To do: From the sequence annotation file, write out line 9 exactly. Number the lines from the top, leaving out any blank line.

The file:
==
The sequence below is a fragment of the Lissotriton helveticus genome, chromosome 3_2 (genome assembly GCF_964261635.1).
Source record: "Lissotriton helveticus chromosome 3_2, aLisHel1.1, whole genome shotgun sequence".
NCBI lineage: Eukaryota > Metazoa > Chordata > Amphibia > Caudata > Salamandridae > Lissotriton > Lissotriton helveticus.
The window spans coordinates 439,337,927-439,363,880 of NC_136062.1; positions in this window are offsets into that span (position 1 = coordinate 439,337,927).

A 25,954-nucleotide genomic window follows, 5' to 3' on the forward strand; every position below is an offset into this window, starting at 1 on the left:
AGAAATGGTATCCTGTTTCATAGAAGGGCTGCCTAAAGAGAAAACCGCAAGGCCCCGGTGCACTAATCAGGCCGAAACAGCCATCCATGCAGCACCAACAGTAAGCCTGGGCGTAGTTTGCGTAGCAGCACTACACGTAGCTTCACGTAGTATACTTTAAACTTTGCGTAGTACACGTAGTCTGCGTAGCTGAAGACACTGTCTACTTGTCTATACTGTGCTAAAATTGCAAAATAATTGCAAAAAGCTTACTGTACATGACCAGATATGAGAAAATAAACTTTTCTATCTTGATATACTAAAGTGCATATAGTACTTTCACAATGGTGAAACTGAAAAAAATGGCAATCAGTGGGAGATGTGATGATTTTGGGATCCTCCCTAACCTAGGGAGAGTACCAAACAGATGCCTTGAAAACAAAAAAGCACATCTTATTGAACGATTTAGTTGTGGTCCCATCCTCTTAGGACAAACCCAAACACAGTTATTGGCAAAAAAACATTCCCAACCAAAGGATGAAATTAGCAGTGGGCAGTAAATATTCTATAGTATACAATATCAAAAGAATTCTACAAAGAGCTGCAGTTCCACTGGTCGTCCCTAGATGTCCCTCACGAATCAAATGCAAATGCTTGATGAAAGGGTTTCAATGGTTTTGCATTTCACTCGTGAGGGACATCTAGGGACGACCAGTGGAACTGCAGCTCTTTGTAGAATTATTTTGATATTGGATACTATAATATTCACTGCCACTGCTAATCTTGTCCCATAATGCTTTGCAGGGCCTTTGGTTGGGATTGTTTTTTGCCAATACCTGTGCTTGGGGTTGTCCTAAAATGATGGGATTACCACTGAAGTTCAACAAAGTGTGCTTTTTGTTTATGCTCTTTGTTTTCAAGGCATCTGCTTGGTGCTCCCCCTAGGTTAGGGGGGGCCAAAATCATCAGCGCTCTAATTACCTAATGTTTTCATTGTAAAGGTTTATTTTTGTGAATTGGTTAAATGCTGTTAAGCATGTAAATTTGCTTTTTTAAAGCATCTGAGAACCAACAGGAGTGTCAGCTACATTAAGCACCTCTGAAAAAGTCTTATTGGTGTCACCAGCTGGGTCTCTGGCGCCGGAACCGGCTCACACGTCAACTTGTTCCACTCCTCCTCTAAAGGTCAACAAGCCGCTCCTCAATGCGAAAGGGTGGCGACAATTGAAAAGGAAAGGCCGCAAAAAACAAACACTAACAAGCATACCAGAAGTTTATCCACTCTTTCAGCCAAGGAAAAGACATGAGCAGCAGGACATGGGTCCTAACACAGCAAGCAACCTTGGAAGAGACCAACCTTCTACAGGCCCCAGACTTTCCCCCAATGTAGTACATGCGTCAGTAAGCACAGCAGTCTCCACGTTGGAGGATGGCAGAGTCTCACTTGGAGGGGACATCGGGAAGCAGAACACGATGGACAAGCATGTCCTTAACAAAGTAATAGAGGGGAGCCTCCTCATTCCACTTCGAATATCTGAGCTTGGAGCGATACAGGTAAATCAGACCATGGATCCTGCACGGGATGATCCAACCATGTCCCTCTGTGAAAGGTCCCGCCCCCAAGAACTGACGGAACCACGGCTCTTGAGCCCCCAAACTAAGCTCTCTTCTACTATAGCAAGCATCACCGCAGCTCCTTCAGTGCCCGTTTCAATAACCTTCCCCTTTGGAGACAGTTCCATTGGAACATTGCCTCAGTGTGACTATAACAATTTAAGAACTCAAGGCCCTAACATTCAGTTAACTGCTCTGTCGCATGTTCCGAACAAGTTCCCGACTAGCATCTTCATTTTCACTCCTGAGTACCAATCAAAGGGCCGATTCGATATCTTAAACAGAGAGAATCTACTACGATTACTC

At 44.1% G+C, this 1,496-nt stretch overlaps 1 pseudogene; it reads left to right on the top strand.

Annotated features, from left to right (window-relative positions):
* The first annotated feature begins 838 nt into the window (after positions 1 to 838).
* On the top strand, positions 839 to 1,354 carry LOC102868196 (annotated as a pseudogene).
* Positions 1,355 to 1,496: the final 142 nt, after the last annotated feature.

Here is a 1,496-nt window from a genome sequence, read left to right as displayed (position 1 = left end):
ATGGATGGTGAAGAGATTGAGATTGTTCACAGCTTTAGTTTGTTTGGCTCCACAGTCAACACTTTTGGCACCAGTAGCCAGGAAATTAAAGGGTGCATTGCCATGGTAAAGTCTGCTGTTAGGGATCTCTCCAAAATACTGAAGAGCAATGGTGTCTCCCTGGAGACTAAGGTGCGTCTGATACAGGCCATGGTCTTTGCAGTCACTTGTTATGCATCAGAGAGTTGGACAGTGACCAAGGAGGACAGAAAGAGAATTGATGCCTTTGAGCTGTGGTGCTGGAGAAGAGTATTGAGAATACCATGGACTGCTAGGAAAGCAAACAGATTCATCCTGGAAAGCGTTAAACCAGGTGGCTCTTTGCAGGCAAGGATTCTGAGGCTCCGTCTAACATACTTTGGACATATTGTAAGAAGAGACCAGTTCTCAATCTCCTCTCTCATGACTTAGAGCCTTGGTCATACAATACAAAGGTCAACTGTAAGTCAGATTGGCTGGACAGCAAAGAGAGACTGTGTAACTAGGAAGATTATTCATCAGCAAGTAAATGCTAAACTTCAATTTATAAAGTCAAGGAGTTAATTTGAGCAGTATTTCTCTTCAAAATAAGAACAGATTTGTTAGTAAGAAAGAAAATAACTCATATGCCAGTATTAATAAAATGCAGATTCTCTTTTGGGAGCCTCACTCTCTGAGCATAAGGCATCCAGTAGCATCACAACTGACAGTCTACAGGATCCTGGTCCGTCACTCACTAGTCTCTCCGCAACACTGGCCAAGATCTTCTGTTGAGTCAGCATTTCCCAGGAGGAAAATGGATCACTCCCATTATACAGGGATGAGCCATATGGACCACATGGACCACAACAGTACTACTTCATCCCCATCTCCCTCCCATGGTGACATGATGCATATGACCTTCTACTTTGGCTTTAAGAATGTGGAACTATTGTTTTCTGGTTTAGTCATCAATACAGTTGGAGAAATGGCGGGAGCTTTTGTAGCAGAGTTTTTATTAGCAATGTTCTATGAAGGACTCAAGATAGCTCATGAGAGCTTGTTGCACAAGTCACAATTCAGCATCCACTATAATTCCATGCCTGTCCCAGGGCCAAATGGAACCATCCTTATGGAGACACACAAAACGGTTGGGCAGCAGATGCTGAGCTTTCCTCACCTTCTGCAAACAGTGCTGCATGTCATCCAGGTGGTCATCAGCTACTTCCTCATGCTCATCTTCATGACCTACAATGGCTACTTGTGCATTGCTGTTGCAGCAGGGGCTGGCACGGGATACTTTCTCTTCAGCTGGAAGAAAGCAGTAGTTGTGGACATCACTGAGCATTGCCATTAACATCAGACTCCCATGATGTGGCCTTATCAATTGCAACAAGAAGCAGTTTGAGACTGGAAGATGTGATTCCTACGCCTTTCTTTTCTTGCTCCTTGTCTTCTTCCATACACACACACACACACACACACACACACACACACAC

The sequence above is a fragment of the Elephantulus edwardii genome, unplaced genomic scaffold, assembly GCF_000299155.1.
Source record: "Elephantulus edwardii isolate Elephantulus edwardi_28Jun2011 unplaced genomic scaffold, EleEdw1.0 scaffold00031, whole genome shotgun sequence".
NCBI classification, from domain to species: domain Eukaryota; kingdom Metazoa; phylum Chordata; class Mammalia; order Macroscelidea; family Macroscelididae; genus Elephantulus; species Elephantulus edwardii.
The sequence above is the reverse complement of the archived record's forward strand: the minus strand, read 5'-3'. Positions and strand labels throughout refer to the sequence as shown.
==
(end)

* The first annotated feature begins 838 nt into the window (after positions 1 to 838).